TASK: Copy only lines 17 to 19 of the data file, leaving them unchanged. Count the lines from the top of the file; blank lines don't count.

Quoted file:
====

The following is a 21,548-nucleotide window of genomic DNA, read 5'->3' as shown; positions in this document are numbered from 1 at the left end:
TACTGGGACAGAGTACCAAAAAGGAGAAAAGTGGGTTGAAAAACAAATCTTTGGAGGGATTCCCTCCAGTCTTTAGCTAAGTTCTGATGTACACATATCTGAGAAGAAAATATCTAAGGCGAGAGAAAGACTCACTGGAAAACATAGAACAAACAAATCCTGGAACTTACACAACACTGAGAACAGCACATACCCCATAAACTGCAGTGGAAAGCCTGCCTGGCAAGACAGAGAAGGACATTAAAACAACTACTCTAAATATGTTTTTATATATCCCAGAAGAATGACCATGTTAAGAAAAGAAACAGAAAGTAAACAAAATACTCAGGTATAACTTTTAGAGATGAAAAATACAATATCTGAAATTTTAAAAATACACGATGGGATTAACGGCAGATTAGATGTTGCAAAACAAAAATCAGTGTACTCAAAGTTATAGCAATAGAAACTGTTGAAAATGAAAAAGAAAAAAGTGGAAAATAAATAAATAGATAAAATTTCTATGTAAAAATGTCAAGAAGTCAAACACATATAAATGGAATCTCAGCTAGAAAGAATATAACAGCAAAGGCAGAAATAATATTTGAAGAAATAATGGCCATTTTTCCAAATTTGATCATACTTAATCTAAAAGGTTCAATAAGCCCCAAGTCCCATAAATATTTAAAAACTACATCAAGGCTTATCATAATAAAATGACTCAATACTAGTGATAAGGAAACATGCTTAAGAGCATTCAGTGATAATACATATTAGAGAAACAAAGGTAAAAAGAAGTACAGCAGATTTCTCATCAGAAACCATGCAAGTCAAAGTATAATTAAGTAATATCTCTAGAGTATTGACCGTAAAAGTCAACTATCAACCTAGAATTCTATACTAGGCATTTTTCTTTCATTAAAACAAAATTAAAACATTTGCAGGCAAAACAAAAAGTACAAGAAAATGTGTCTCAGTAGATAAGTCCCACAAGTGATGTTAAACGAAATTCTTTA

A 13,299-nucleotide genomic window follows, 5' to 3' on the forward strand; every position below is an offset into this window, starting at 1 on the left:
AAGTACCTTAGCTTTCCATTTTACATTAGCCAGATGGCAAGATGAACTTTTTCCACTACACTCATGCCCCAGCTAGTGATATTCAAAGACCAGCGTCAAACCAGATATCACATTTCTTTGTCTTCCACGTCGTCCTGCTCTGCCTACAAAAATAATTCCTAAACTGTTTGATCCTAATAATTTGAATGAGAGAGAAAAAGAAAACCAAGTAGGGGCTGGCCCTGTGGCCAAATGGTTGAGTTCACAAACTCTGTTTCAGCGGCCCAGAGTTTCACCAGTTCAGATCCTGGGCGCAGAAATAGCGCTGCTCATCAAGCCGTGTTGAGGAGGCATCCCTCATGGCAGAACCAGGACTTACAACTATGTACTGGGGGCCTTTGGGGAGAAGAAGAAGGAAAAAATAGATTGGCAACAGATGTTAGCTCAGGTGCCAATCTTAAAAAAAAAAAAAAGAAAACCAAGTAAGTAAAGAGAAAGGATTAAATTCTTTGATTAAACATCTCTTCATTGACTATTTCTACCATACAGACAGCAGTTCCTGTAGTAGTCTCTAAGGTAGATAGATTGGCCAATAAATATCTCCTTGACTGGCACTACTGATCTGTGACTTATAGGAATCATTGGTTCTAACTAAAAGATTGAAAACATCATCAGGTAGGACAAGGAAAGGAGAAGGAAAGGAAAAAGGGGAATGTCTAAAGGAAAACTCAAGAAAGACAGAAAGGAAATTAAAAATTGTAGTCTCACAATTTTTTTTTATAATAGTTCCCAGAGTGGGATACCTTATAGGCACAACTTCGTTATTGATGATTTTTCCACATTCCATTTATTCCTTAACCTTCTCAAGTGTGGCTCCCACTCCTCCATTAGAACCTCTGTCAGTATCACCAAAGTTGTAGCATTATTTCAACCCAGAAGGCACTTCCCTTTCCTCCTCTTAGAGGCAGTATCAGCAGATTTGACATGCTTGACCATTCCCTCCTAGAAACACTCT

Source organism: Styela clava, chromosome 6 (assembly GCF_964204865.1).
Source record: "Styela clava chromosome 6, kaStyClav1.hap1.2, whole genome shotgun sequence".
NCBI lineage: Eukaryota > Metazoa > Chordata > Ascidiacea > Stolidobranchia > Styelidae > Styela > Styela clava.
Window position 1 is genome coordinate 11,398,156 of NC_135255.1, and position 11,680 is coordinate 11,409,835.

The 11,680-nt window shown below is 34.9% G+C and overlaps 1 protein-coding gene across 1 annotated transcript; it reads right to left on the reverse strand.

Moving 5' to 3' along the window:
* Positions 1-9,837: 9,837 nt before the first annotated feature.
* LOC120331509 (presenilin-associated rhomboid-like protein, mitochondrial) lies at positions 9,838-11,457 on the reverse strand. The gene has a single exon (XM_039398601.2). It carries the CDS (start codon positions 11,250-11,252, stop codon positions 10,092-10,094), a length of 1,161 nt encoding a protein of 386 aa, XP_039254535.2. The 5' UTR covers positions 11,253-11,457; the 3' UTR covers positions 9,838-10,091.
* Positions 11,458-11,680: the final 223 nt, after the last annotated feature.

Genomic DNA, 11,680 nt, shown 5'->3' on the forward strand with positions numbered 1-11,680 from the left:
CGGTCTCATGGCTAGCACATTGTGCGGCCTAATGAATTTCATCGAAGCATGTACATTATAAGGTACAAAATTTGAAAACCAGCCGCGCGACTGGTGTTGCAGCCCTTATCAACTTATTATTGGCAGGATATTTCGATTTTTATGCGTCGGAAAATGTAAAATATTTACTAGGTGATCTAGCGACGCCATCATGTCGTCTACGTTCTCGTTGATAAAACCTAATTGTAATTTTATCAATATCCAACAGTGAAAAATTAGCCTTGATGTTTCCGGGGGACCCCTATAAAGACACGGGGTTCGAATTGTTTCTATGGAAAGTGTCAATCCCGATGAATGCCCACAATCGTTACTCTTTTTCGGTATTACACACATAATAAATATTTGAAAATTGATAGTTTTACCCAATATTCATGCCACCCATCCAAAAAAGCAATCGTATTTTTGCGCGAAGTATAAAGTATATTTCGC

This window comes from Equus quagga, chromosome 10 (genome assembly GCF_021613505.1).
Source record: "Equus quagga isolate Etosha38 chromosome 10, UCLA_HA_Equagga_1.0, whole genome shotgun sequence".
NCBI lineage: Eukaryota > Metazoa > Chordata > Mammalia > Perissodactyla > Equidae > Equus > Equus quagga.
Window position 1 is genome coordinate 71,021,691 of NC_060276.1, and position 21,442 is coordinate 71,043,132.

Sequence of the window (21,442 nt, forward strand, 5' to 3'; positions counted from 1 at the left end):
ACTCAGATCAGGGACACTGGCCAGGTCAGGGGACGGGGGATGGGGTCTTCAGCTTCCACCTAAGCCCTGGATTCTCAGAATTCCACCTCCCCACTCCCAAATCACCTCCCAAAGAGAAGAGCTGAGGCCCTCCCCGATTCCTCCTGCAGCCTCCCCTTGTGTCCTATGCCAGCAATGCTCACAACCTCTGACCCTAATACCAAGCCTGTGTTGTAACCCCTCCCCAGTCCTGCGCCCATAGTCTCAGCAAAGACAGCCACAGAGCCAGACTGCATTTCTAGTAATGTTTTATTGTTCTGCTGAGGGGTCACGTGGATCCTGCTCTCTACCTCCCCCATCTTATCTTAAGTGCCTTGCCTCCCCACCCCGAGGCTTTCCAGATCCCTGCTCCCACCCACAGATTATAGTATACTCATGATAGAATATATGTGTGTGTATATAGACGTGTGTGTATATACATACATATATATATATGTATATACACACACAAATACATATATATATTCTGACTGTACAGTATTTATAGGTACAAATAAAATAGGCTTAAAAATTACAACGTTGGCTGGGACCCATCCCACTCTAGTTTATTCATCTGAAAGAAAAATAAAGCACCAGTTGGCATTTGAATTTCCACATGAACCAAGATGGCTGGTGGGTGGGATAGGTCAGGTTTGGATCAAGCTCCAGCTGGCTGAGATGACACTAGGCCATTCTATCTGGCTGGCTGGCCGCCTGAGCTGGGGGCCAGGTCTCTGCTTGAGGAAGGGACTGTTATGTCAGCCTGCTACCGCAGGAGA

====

Source record: "Equus quagga isolate Etosha38 chromosome 10, UCLA_HA_Equagga_1.0, whole genome shotgun sequence".
NCBI lineage: Eukaryota > Metazoa > Chordata > Mammalia > Perissodactyla > Equidae > Equus > Equus quagga.
Window position 1 is genome coordinate 71,021,691 of NC_060276.1, and position 21,442 is coordinate 71,043,132.